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    • Hi Amanda, I’m really glad you felt you could be honest about this here. I think the two things I want to say are first, this is just the beginning of brands and bloggers working together – having not been invited thus far doesn’t mean you never will be. Doing something like I’ve suggested in this post and contacting the brand or business involved in running the event is a way to start making some connections – also as Toushka has mentioned in her comment, there are other ways to use twitter to your advantage and get your profile noticed. Everyone does start at the same place. The other thing I want to say is advice I give myself constantly – keep working on your own blog, think about the content you are creating, think about building your own readership base and community. Doing that is the single best thing you can do if you want to start working with brands. If you are really keen then I’d highly recommend doing Nicole Avery’s Blog Boost and getting some feedback on your blog and how you could improve it – Nic is amazing and the blog boost is an excellent product!

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      • The funny thing is, I used to get invites, but my blog & blogging has changed.

        One thing that has really put me off was being alerted to a future event (by the PR company organizing) and then not knowing anything about it until I saw other bloggers mentioning in the day or two before that they were going. THAT cuts.

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        • I know exactly what event you are referring too. That was very strange indeed. surely a simple oversight but still.. annoying.

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  12. Oh yeah, I’ve been there. Like Emily, I’m an ex-journo so I’m used to events and launches. But as a blogger, being targeted by a brand or invited is like selling newspapers or magazines – it means you’ve been noticed. I get the ‘I wishes’ occasionally, but to be honest, find most of the events are in Sydney and Melbourne, and I’m based in Brisbane (Wah …). But it’s a great reminder that if you’ve not been invited, it’s not a snub; and of course, it can’t hurt to contact a brand direct to let them know you’re interested.

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    • Thanks Bronnie. Bring on more QLD based events hey?!

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  13. Yep, another sad watching from the twitter sidelines pouting thomas here too. Especially when my friends post pics saying “Look at all the free stuff I got!” But I digress πŸ˜‰

    One thing I have noticed is the same people get invited to these things, and then post event all of them do the same kind of blog post. I’m only going to read one of them at best, or skim through to see who has the best giveaway. Maybe spreading the promotion across different subject/styles/topic blogs could capture more interest?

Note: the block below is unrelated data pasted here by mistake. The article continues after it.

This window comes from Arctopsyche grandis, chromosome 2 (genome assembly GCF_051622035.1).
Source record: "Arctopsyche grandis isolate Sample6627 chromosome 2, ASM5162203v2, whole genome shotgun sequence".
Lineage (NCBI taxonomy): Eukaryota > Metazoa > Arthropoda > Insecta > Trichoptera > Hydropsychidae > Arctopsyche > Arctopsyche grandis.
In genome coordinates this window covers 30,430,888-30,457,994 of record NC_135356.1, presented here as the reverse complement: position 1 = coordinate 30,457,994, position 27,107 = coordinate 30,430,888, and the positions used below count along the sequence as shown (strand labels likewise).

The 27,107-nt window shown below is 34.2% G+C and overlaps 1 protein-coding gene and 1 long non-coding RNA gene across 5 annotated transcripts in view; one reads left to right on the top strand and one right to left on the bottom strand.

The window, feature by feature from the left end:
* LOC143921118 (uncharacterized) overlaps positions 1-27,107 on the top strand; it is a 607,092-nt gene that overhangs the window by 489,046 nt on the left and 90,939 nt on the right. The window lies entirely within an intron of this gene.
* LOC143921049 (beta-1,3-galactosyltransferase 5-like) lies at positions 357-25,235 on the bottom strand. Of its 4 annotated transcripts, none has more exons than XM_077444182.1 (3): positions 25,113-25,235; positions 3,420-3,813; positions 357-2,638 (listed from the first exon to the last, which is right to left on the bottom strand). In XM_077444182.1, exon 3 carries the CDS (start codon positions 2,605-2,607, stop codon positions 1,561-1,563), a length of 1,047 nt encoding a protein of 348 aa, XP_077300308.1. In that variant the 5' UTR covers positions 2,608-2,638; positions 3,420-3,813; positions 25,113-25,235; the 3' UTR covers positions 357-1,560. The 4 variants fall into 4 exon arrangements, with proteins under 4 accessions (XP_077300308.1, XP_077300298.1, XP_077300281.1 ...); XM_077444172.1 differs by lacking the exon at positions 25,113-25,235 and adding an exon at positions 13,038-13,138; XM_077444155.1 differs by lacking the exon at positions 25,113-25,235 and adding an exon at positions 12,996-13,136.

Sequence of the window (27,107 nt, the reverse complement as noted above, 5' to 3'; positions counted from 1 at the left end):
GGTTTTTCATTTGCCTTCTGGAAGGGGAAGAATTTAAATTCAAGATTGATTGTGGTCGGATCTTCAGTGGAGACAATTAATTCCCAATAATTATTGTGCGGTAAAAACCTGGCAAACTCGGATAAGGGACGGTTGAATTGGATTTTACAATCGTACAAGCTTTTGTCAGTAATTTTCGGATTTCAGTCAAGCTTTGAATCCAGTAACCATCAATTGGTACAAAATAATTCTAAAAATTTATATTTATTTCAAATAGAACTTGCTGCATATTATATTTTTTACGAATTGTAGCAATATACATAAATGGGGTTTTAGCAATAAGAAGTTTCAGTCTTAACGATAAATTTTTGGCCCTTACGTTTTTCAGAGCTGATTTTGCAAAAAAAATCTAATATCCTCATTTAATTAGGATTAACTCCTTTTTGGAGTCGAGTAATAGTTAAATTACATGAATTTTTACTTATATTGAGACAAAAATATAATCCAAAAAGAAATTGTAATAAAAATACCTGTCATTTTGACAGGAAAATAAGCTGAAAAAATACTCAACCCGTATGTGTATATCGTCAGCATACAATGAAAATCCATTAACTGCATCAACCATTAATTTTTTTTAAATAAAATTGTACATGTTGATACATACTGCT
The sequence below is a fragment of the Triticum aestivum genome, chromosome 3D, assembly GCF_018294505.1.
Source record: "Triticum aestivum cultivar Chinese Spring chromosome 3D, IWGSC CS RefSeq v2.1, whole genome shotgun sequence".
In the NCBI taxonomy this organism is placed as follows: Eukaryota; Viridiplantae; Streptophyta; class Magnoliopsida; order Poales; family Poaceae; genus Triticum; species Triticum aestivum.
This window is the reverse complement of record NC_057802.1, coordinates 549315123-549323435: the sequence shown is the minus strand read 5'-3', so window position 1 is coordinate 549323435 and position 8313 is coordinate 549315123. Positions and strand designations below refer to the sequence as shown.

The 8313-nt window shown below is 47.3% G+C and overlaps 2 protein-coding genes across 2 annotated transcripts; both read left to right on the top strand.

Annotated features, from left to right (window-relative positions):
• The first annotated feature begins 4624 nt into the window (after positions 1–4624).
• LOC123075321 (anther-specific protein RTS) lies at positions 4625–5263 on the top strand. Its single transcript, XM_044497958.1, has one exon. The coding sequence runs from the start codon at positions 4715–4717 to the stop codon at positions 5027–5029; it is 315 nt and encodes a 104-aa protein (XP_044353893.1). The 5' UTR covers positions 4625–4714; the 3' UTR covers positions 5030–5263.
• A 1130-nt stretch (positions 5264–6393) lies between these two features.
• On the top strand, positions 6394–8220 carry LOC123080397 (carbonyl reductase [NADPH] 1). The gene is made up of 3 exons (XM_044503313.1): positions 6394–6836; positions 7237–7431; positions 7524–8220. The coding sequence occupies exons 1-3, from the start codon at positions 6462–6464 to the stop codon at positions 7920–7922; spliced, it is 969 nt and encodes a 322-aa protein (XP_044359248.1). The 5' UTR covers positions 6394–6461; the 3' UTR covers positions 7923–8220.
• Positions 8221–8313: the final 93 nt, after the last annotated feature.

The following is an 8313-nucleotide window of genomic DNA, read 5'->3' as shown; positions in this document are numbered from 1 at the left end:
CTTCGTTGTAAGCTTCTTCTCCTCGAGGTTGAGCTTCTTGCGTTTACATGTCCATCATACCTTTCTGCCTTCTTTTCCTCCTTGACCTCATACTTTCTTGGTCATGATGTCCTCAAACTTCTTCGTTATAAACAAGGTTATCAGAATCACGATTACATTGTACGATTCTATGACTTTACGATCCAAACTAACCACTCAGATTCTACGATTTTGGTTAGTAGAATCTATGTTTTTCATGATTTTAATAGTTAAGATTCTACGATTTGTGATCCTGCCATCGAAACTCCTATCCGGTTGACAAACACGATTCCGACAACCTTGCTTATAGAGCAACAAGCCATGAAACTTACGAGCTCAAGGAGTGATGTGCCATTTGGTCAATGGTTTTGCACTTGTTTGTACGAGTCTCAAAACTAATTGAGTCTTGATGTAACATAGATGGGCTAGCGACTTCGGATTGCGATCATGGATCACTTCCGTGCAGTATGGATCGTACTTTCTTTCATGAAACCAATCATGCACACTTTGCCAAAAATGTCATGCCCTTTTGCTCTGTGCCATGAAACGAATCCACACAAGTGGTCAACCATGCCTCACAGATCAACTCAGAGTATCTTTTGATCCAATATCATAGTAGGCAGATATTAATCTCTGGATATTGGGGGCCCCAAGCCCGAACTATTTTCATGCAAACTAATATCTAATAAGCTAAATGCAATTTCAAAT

I recently (Finally) got asked to an event, however the PR people wanted a screen grab of my google stats. Unfortunately after just moving my blog to a new server, I had nothing to give them. So no invite eventuated. All about the numbers and not the quality I’m thinking.

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    • Candy – the same thing happened to me with the screen catch.

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    • Thanks for sharing your thoughts here Candy. I do agree that trying to invite a diverse group of bloggers is ideal and I see more and more brands who are willing to do that which is great. The thing about stats is that most PRs really see that as the biggest indicator of influence and sometimes the brand is most concerned about reach but again, slowly brands and PRs are interested in thinking about other ways to both work with bloggers and recognise their influence. We’re still very much at the beginning of all this IMO. Thanks again for reading this post and taking the time to comment πŸ™‚

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  14. I’d say more often than not, if I get disappointed about attending an event it’s more to do with missing out on an experience, rather than missing an opportunity with a brand. That probably makes me extremely unattractive to brands, but that’s the truth!

    It’s so easy to get into the whole ‘why wasn’t I invited’ train of thought but I prefer to have a bit more of a positive attitude to the whole thing. If you are lusting after an event and following along with the tweets there will usually be tweets from the organising PR agency as well. It’s pretty easy to send them a DM or an email saying that it looked like a really fun event and if they are running anything in the future you’d love to be involved. Especially given agencies tend to work on behalf of a range of different brands and might already have something else in the pipeline.

    That being said, I have been known to sulk from time to time.

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    • Thanks Zoey, great points. It’s also true that brands need to think about what they want from an event – buzz and content both have their place but are also achieved differently. x